Alaska News Nightly: February 18, 2013
Individual news stories are posted on the APRN news page. You can subscribe to APRN’s newsfeeds via email, podcast and RSS. Follow us on Facebook at alaskapublic.org and on Twitter @aprn.
Sealaska Chairman Kookesh Flown to Anchorage After Heart Attack
Lori Townsend, APRN – Anchorage
Former state senator Albert Kookesh was medevaced to Anchorage Monday morning after suffering a heart attack. His eldest daughter Elaine says the 64-year old Kookesh was in Juneau preparing for a trip out of state, when he called his wife saying he was having chest pains and was going to the hospital. His wife also was in Juneau and was able to fly with him. He was stabilized and flown to Providence Hospital and Medical Center.
Interviews, Physical Evidence Led to Arrest in Kake Homicide
Matt Lichtenstein, KFSK – Petersburg
Numerous interviews and physical evidence led Alaska State Troopers to arrest the 14-year old Kake boy they believe is responsible for the death of 13-year old Mackenzie Howard. That’s according to the Deputy Commander of the Major Crimes Section for the Alaska Bureau of Investigation.
Kodiak Murder Suspect to Appear in Court This Week
Brianna Gibbs, KMXT – Kodiak
Suspect James Michael “Jim” Wells is expected to appear in court this week. An arrest was made on Friday for a double-murder at the Communications Station on Coast Guard Base Kodiak last spring.
Alaska Supreme Court Orders Redistricting Board to Redraw Boundaries
The Associated Press
The Alaska Supreme Court is ordering that the state’s redistricting plan be redrawn for the 2014 elections. In a opinion released Friday, the court denied the Alaska Redistricting Board’s petition for rehearing on a December court decision. The Alaska Supreme Court had ordered the board to redraw the state voting map to be in line with the Alaska Constitution.
Parnell Says Gas Pipeline Has Reached Milestone
Lori Townsend, APRN – Anchorage
Governor Sean Parnell gave an update in Fairbanks on Friday on what he called a significant milestone in plans for building a gas pipeline in Alaska. In his State of the State Address a few weeks ago, the governor had given the companies, BP, ConocoPhillips, Exxon and Transcanada a deadline of February 15th to come forward with details of their proposed project. A letter from the companies, delivered on Friday stated they had made a project concept selection. The governor called that an important phase in building a line.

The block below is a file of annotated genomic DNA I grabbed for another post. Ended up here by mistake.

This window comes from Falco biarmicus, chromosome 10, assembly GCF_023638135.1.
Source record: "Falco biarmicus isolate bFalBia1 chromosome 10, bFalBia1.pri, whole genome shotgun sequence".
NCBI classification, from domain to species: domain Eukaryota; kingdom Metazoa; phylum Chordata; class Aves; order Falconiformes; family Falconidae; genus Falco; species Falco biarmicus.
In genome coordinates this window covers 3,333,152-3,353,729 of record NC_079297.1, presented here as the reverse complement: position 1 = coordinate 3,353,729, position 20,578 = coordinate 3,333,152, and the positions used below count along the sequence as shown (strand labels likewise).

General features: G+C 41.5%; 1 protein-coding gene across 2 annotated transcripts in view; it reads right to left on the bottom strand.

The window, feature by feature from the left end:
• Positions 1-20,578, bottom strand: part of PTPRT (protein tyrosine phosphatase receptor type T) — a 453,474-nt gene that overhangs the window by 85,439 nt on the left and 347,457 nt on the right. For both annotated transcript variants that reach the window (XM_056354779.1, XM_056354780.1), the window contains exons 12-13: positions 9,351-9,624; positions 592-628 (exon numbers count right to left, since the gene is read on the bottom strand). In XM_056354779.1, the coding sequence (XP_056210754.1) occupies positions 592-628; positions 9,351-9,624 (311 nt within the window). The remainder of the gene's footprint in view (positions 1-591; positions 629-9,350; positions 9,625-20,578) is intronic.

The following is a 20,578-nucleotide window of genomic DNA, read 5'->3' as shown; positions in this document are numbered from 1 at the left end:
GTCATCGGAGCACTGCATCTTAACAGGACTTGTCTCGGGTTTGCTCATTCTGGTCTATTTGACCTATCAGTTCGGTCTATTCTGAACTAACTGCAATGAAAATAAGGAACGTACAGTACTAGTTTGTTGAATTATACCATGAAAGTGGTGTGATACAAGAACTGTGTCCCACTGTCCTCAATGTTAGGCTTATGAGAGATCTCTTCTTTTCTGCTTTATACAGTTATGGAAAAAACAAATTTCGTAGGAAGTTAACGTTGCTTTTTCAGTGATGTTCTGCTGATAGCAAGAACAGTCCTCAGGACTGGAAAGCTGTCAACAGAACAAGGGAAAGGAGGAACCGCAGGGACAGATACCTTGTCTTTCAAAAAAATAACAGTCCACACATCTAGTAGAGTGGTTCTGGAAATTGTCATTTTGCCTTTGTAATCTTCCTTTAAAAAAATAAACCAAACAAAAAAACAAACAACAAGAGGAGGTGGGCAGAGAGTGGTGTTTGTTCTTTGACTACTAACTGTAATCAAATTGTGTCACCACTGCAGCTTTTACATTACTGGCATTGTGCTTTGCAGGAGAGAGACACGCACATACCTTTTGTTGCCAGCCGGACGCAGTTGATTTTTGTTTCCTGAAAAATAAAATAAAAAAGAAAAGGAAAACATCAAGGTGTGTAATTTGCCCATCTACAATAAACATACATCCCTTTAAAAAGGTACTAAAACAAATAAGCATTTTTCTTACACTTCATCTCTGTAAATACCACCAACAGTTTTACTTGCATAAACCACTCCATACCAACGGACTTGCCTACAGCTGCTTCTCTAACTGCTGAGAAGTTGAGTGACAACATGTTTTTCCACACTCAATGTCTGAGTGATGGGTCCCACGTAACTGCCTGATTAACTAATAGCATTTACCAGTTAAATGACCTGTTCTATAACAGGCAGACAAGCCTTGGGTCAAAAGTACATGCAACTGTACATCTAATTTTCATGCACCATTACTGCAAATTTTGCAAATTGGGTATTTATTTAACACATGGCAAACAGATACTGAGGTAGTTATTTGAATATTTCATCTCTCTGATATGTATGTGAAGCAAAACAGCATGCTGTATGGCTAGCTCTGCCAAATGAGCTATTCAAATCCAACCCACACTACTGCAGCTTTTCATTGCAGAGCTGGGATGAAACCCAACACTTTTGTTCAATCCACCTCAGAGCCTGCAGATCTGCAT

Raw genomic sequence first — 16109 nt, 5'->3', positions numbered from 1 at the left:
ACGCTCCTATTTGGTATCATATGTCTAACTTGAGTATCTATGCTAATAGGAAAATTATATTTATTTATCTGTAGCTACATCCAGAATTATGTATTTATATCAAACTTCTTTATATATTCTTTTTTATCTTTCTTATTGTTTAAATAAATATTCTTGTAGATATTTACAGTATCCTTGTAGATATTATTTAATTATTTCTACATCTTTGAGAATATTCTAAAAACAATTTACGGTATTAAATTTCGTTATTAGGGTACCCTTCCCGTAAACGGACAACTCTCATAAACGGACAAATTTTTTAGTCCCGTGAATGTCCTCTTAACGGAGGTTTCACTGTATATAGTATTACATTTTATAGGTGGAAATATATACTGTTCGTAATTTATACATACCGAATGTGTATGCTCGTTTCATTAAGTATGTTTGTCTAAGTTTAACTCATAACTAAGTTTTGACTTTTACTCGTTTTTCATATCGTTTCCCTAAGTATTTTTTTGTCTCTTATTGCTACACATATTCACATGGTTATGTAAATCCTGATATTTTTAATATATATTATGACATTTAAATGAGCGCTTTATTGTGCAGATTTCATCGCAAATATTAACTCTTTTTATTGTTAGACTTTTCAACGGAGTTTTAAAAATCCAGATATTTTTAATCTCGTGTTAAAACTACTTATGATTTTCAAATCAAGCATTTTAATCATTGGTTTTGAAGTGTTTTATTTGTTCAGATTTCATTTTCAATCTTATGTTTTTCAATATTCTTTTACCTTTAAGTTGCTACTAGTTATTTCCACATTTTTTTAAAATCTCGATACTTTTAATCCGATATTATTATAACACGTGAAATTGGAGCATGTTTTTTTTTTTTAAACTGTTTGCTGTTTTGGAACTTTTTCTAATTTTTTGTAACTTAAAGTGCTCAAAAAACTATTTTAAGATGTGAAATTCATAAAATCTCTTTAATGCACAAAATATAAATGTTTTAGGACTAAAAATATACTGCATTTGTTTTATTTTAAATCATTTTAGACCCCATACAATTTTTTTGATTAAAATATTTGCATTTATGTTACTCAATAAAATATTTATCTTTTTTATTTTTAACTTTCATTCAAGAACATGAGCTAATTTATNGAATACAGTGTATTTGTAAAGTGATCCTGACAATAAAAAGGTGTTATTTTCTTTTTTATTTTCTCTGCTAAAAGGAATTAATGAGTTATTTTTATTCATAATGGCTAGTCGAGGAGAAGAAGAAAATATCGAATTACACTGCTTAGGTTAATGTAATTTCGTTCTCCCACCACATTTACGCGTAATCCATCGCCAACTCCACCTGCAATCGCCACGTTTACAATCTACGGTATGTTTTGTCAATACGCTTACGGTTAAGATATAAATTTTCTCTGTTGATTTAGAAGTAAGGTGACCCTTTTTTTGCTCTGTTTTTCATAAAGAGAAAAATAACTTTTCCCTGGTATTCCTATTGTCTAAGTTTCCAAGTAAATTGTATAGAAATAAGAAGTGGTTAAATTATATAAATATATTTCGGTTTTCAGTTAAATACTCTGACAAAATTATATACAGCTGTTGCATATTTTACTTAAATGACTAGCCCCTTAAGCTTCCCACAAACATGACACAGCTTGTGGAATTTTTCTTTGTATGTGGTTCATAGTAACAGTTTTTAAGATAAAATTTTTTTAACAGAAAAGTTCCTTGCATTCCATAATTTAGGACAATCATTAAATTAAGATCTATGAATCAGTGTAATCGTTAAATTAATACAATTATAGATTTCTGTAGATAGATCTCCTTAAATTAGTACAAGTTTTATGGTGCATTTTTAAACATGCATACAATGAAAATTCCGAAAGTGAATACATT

Bergen Awarded Yukon Quest’s Red Lantern Award
Emily Schwing, KUAC – Fairbanks
Bells jingled as Dyan Bergen pulled her team across this year’s Yukon Quest finish line. “They’re really bear bells,” she said. “We always put bells to let the buffalo and moose and wolves know we’re coming. The one time I didn’t have the bells this year, we got chased by a wolf, so I put the bear bells back on.” Bergen, from Yellowknife in Canada’s Northwest Territories, was the 20th and final musher to arrive in Fairbanks. She traveled nearly the entire Quest trail from Whitehorse by herself.
Ilisagvik College: Helping Students Get Ahead While Keeping Their Identities
Anne Hillman, APRN – Anchorage
There are 37 tribal colleges in the United States. Barrow, Alaska is home to one of them. Ilisagvik College was founded in the 1980s but didn’t become an independent, accredited tribal school until the 2006. Now it offers a blend of traditional college classes, technical trade training, and Inupiaq culture that gives students from around the North Slope the chance to get ahead -without leaving their identities behind.
Charter Boat Captain Convicted of Distributing Drugs
Aaron Selbig, KBBI – Homer
A Homer charter boat captain who pled guilty to distributing drugs to minors and possession of child pornography has been sentenced to ten years in prison. The captain, 34-year old Randall Hines also will have to pay $160,000 in restitution.
Alaskans Celebrate Peratrovich Day
Casey Kelly, KTOO – Juneau
Alaskans marked Elizabeth Peratrovich Day on Saturday, in honor of the Tlingit woman whose testimony to the territorial legislature helped pass an Anti-Discrimination Act in 1945. A small crowd gathered at the Alaska State Museum in Juneau to hear a talk from Barbara Cadiente-Nelson, a board member of Sealaska Native Corporation, the Douglas Indian Association, and a member of the Alaska Native Sisterhood.